Abstract: The objective was to compare the performance of farms that have more than one self-identified manager to the performance of similar farms with only one self-identified manager. The question to be answered is whether more managers enhance the performance of the farm. The technique used is a matching technique to compare similar farms which only vary in whether they have only one or more than one manager. The data set used was the New York Dairy Farm Business Summary data from the years 1998 through 2011. The partnerships as a group did not display higher or lower returns to labor and management income per operator compared to the sole proprietorships. A comparison of parent-child partnerships to non-parent-child partnerships resulted in the non-parent-child partnerships showing $36,442 more labor and management income per manager. The conclusion is that two or more heads for management are better than one head for management, as long as the two heads does not include a parent and child. The results suggest that further data collection and studies that explores the management styles and practices of the non-family partnerships as compared to the family partnerships is warranted.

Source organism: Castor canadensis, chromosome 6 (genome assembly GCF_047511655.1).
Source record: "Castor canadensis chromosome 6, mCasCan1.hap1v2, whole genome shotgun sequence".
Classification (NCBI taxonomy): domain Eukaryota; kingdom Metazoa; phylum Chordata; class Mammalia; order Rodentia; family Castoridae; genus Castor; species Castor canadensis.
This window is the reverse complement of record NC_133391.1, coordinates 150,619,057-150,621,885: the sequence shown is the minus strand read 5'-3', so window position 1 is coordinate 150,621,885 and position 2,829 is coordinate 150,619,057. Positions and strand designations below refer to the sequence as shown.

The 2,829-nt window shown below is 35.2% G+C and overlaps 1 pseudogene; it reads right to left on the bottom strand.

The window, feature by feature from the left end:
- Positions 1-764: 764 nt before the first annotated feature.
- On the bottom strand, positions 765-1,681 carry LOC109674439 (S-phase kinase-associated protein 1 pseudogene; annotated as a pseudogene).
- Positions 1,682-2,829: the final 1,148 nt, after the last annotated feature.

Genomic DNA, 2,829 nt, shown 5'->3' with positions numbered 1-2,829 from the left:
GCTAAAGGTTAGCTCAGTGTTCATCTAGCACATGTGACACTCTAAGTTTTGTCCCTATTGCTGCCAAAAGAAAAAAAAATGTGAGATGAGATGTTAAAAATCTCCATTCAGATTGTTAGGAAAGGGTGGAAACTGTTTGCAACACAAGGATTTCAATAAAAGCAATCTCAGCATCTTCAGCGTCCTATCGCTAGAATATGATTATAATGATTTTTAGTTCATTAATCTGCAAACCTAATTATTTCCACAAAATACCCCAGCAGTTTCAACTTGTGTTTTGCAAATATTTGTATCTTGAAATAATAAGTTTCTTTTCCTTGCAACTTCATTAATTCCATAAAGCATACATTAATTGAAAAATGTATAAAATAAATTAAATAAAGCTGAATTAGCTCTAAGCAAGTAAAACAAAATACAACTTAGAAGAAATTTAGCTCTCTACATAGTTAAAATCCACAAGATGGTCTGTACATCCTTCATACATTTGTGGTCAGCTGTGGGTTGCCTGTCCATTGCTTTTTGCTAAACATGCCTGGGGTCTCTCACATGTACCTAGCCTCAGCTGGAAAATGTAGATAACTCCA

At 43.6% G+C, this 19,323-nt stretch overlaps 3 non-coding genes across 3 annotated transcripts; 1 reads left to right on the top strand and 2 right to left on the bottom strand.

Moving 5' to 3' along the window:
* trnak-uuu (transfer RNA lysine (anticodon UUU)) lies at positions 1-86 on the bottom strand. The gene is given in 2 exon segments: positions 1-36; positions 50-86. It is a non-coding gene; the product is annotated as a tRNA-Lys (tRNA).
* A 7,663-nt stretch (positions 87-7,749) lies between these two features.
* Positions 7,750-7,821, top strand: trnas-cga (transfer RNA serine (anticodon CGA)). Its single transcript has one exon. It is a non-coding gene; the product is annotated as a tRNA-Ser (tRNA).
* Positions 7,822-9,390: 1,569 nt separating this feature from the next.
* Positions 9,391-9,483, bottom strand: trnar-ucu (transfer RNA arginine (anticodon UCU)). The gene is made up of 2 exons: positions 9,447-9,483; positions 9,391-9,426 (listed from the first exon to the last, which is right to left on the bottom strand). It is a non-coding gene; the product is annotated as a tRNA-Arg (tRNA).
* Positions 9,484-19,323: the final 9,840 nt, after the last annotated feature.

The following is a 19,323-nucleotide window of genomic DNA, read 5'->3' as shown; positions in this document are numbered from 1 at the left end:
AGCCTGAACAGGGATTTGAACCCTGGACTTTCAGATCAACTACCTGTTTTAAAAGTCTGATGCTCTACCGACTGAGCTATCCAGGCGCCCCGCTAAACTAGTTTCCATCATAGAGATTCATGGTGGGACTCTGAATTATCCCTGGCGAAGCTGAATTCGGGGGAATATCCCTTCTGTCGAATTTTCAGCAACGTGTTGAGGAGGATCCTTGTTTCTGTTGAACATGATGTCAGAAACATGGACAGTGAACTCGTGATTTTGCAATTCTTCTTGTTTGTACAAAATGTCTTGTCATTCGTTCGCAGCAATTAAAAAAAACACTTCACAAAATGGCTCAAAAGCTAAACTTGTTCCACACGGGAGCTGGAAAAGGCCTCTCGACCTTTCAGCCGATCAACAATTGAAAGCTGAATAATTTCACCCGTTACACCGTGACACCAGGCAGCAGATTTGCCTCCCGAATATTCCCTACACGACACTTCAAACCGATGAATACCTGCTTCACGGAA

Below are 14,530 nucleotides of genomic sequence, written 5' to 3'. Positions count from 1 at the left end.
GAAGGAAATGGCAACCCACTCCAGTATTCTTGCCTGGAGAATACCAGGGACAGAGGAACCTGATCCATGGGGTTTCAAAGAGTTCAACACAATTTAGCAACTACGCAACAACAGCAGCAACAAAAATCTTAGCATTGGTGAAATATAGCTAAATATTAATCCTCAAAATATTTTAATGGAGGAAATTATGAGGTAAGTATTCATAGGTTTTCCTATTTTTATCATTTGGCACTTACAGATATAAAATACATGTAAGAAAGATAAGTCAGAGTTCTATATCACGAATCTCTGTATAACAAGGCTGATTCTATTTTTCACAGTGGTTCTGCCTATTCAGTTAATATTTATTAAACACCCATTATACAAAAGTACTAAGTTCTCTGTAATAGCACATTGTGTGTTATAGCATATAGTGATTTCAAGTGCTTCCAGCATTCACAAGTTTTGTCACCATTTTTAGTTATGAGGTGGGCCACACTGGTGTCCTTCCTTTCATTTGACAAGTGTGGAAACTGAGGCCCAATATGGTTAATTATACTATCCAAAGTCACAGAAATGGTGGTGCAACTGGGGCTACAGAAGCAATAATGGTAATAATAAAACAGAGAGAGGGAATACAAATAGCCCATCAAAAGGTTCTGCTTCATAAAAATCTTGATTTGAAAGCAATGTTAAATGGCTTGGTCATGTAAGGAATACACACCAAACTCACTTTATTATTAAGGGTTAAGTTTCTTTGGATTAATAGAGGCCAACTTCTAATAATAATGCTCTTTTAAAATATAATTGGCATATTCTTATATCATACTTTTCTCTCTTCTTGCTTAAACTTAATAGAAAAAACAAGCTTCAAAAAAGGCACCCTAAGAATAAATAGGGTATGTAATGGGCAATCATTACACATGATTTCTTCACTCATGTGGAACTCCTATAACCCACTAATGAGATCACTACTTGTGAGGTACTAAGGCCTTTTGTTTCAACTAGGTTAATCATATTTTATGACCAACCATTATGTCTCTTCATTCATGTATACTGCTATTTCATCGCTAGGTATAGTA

Keywords: Business partnerships, economies of management, family businesses, matching samples, return to management, Agricultural Finance, Farm Management, Labor and Human Capital, L25, L26, M10, M21, Q12,
    Date: 2014
  8. By: Elliott Ash; W. Bentley MacLeod
    Abstract: This paper provides a theoretical and empirical analysis of the intrinsic preferences of state appellate court judges. We construct a panel data set using published decisions from state supreme court cases merged with institutional and biographical information on all (1,700) state supreme court judges for the 50 states of the United States from 1947 to 1994. We exploit variation in the employment conditions of judges over this period of time to measure the effect of these changes on a number of measures of judicial performance. The results are consistent with the hypothesis that judges are intrinsically motivated to provide high-quality decisions, and that at the margin they prefer quality over quantity. When judges face less time pressure, they write more well-researched opinions that are cited more often by later judges. When judges are up for election then performance falls, consistent with the hypothesis that election politics is time-consuming. These effects are strongest when judges have more discretion to select their case portfolio, consistent with psychological theories that posit a negative effect of contingency on motivation (e.g. Deci, 1971). Finally, the intrinsic preference for quality appears to be higher among judges selected by non-partisan elections than among those selected by partisan elections.